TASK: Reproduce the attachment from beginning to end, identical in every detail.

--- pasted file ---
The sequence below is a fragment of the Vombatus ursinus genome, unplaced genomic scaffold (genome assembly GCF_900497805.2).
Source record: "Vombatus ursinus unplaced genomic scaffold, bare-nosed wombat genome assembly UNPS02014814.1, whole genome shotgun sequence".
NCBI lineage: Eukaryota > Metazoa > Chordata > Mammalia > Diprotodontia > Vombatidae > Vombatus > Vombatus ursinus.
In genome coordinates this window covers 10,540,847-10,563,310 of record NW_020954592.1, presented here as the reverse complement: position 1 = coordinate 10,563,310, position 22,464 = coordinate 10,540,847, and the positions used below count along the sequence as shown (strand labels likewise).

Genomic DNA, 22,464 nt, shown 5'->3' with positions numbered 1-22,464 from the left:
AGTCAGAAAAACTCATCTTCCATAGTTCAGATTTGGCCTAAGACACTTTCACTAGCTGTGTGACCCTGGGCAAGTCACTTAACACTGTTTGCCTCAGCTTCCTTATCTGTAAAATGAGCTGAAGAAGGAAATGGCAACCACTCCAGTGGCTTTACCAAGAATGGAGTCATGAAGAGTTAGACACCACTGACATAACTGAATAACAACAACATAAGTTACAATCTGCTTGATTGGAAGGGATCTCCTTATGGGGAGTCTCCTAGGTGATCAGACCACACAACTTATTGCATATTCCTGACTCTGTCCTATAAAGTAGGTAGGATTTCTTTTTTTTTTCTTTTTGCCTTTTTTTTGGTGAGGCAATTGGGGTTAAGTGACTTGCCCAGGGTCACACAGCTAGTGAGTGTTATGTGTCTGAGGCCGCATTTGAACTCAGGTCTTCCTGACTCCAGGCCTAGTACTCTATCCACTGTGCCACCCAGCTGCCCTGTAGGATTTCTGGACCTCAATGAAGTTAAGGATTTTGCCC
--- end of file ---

The sequence below is a fragment of the Vombatus ursinus genome, unplaced genomic scaffold (genome assembly GCF_900497805.2).
Source record: "Vombatus ursinus unplaced genomic scaffold, bare-nosed wombat genome assembly UNPS02014814.1, whole genome shotgun sequence".
NCBI lineage: Eukaryota > Metazoa > Chordata > Mammalia > Diprotodontia > Vombatidae > Vombatus > Vombatus ursinus.
In genome coordinates this window covers 10,540,847-10,563,310 of record NW_020954592.1, presented here as the reverse complement: position 1 = coordinate 10,563,310, position 22,464 = coordinate 10,540,847, and the positions used below count along the sequence as shown (strand labels likewise).

Genomic DNA, 22,464 nt, shown 5'->3' with positions numbered 1-22,464 from the left:
AGTCAGAAAAACTCATCTTCCATAGTTCAGATTTGGCCTAAGACACTTTCACTAGCTGTGTGACCCTGGGCAAGTCACTTAACACTGTTTGCCTCAGCTTCCTTATCTGTAAAATGAGCTGAAGAAGGAAATGGCAACCACTCCAGTGGCTTTACCAAGAATGGAGTCATGAAGAGTTAGACACCACTGACATAACTGAATAACAACAACATAAGTTACAATCTGCTTGATTGGAAGGGATCTCCTTATGGGGAGTCTCCTAGGTGATCAGACCACACAACTTATTGCATATTCCTGACTCTGTCCTATAAAGTAGGTAGGATTTCTTTTTTTTTTCTTTTTGCCTTTTTTTTGGTGAGGCAATTGGGGTTAAGTGACTTGCCCAGGGTCACACAGCTAGTGAGTGTTATGTGTCTGAGGCCGCATTTGAACTCAGGTCTTCCTGACTCCAGGCCTAGTACTCTATCCACTGTGCCACCCAGCTGCCCTGTAGGATTTCTGGACCTCAATGAAGTTAAGGATTTTGCCC